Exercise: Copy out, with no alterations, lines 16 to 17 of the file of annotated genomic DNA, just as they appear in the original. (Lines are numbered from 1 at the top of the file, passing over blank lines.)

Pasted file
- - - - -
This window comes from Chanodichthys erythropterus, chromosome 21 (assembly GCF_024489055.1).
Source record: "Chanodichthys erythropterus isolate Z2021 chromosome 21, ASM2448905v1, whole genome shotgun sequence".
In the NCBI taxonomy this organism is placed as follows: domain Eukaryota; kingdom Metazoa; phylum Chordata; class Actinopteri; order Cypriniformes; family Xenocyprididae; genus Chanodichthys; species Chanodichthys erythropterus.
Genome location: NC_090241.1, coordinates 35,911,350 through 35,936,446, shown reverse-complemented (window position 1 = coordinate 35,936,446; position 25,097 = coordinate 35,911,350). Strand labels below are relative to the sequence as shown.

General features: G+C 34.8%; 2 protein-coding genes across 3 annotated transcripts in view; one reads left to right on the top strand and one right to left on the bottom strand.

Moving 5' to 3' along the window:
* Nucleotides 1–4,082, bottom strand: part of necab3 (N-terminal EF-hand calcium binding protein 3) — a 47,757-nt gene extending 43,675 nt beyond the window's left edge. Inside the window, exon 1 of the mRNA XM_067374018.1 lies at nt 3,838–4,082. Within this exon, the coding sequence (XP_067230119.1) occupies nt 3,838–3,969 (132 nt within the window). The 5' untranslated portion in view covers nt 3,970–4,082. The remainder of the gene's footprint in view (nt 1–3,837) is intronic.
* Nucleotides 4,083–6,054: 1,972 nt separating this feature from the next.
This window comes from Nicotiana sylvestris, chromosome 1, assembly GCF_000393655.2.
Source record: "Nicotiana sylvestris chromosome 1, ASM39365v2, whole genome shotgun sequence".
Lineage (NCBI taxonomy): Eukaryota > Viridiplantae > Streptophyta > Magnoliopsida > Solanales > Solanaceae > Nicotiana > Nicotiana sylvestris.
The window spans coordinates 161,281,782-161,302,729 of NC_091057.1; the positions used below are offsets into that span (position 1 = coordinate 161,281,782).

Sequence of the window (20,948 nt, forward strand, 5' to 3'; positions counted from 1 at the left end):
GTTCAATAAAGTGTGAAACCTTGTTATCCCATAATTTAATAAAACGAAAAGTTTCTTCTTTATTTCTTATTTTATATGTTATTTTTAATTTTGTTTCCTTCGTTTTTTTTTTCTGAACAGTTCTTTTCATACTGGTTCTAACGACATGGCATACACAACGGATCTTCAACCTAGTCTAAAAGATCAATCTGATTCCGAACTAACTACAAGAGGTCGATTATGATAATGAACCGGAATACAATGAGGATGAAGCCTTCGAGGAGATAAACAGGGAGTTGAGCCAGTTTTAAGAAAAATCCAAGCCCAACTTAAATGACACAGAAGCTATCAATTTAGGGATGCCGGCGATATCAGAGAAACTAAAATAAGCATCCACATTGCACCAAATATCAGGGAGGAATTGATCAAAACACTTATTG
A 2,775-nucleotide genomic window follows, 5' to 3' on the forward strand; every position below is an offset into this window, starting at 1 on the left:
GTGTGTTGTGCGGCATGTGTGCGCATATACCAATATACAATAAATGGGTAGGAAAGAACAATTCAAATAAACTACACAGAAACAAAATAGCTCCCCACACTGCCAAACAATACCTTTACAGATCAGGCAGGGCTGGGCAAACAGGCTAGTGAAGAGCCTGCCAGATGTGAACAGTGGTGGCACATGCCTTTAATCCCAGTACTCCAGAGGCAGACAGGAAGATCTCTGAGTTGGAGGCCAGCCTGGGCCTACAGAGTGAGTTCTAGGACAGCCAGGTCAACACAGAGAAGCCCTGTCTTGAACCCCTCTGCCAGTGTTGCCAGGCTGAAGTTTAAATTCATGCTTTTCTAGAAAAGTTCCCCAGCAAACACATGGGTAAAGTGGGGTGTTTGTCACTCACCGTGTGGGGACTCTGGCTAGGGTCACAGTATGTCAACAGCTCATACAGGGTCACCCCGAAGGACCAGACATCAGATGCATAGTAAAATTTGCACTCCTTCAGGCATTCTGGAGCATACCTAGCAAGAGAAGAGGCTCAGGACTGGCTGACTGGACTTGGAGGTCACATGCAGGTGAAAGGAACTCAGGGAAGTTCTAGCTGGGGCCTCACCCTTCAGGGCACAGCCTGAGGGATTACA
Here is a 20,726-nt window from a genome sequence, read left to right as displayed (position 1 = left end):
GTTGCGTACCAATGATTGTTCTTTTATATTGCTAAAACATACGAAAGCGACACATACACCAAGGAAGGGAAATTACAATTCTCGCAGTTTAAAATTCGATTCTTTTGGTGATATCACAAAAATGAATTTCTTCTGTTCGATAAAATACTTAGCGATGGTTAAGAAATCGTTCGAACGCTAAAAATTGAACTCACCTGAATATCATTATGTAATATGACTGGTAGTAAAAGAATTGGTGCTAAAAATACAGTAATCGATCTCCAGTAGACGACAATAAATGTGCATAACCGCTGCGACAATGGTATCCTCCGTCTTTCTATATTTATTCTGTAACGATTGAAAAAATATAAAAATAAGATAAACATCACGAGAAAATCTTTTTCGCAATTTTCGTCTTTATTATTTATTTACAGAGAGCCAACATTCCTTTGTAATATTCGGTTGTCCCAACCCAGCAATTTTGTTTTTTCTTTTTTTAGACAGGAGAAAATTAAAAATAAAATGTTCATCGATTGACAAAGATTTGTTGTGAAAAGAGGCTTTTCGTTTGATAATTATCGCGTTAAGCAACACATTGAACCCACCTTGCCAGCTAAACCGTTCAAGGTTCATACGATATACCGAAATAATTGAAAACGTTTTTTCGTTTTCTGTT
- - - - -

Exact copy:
GTGTGTTGTGCGGCATGTGTGCGCATATACCAATATACAATAAATGGGTAGGAAAGAACAATTCAAATAAACTACACAGAAACAAAATAGCTCCCCACACTGCCAAACAATACCTTTACAGATCAGGCAGGGCTGGGCAAACAGGCTAGTGAAGAGCCTGCCAGATGTGAACAGTGGTGGCACATGCCTTTAATCCCAGTACTCCAGAGGCAGACAGGAAGATCTCTGAGTTGGAGGCCAGCCTGGGCCTACAGAGTGAGTTCTAGGACAGCCAGGTCAACACAGAGAAGCCCTGTCTTGAACCCCTCTGCCAGTGTTGCCAGGCTGAAGTTTAAATTCATGCTTTTCTAGAAAAGTTCCCCAGCAAACACATGGGTAAAGTGGGGTGTTTGTCACTCACCGTGTGGGGACTCTGGCTAGGGTCACAGTATGTCAACAGCTCATACAGGGTCACCCCGAAGGACCAGACATCAGATGCATAGTAAAATTTGCACTCCTTCAGGCATTCTGGAGCATACCTAGCAAGAGAAGAGGCTCAGGACTGGCTGACTGGACTTGGAGGTCACATGCAGGTGAAAGGAACTCAGGGAAGTTCTAGCTGGGGCCTCACCCTTCAGGGCACAGCCTGAGGGATTACA
Here is a 20,726-nt window from a genome sequence, read left to right as displayed (position 1 = left end):